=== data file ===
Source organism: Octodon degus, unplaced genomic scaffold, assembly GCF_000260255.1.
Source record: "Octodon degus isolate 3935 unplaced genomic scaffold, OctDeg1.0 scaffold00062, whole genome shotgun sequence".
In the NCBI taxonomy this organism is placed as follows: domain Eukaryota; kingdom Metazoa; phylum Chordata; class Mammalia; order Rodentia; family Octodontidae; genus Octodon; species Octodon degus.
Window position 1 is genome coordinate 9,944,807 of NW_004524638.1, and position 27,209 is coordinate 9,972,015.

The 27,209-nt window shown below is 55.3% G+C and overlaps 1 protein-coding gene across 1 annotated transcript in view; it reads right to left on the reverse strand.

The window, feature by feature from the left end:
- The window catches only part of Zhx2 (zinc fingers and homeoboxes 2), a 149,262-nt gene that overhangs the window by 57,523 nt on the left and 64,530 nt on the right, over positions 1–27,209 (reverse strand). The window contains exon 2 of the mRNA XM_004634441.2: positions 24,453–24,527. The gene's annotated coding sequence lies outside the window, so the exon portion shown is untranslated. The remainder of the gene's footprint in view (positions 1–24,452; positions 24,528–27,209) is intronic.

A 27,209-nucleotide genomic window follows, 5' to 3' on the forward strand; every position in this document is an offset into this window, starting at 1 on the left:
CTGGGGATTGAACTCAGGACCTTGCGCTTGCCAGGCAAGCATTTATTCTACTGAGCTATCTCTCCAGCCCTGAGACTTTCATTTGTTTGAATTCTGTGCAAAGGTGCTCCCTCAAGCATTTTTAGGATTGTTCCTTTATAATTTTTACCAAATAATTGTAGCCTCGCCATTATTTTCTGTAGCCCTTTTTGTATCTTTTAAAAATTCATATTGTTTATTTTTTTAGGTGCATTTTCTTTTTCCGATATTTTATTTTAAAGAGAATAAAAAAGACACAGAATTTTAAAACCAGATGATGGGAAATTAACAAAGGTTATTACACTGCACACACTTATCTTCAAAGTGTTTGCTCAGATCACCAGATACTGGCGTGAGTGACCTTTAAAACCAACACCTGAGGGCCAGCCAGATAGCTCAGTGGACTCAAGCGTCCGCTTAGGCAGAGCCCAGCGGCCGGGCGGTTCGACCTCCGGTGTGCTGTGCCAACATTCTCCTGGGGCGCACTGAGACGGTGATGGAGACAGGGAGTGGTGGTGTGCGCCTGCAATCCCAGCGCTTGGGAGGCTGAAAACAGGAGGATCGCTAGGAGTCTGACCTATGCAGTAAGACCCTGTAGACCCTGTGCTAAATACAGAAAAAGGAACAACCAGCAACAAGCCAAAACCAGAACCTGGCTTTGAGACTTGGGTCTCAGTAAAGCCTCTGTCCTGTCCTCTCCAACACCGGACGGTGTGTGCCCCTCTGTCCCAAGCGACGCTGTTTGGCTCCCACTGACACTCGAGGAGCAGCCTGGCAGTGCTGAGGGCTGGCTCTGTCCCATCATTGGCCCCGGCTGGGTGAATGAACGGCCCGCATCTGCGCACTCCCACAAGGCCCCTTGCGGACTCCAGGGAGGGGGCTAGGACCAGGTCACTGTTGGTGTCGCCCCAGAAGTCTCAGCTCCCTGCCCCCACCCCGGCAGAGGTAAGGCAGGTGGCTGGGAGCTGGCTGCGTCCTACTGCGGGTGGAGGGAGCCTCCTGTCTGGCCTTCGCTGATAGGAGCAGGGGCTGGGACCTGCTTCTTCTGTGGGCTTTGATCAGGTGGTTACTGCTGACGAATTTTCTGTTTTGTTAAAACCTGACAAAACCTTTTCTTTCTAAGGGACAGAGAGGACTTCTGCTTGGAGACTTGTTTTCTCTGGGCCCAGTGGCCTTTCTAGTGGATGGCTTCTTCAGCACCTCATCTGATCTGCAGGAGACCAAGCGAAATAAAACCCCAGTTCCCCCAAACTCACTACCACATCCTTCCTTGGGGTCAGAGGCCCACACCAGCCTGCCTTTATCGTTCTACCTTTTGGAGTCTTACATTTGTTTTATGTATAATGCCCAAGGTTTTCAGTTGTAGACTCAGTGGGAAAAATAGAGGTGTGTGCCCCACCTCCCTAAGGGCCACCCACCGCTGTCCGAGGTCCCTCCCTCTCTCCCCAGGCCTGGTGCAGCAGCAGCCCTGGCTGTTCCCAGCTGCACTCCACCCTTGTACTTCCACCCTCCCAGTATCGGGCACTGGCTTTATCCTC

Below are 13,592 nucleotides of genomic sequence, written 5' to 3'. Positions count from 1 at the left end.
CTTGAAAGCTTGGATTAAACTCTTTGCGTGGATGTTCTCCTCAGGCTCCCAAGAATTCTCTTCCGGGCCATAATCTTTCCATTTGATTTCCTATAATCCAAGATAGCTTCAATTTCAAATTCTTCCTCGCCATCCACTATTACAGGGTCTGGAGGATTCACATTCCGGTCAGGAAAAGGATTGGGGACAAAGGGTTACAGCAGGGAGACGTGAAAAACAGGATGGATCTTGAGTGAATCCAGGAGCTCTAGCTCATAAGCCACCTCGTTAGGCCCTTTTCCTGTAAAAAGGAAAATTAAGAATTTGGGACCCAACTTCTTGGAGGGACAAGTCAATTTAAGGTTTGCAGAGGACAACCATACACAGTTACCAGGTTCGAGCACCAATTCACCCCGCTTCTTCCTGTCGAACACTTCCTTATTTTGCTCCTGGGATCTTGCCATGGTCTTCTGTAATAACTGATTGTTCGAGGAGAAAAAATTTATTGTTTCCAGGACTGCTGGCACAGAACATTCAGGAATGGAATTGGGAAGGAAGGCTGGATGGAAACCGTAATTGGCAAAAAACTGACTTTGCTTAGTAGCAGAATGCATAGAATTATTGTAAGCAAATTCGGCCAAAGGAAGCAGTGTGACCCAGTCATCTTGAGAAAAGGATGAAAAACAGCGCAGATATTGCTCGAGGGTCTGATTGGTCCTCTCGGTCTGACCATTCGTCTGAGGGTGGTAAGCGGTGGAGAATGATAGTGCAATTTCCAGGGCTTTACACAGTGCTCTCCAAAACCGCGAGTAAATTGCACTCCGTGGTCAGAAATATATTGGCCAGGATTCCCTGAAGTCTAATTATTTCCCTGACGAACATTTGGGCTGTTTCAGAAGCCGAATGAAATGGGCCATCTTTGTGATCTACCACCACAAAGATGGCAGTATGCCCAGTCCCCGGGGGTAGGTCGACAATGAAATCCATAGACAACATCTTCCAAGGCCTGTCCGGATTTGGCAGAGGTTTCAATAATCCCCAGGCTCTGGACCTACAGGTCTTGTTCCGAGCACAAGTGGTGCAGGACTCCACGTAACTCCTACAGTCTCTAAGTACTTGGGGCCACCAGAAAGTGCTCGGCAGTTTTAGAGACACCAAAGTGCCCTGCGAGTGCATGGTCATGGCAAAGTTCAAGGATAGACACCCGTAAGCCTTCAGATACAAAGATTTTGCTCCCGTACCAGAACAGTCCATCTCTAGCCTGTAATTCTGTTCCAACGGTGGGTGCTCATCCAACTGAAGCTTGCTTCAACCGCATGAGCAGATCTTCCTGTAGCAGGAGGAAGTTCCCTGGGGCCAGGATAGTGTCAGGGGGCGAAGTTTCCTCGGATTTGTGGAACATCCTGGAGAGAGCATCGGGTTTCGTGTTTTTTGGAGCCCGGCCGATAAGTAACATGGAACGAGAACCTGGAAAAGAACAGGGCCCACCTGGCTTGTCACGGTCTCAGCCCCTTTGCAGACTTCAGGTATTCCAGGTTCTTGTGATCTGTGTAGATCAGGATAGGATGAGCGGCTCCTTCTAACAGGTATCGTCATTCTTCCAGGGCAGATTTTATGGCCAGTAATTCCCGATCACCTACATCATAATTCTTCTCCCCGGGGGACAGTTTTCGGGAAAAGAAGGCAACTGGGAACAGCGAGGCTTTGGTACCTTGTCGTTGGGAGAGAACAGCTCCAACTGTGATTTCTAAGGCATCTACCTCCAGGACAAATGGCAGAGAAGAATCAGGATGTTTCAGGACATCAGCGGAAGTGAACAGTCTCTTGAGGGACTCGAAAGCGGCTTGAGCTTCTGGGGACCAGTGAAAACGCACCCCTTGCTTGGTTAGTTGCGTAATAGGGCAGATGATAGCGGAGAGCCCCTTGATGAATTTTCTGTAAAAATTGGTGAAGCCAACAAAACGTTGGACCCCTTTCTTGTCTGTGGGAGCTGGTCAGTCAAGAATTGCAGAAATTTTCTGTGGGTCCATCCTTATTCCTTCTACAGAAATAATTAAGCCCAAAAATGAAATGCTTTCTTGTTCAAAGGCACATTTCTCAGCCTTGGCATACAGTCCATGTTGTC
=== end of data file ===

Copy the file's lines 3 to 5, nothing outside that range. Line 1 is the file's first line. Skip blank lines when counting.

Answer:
In the NCBI taxonomy this organism is placed as follows: domain Eukaryota; kingdom Metazoa; phylum Chordata; class Mammalia; order Rodentia; family Octodontidae; genus Octodon; species Octodon degus.
Window position 1 is genome coordinate 9,944,807 of NW_004524638.1, and position 27,209 is coordinate 9,972,015.

The 27,209-nt window shown below is 55.3% G+C and overlaps 1 protein-coding gene across 1 annotated transcript in view; it reads right to left on the reverse strand.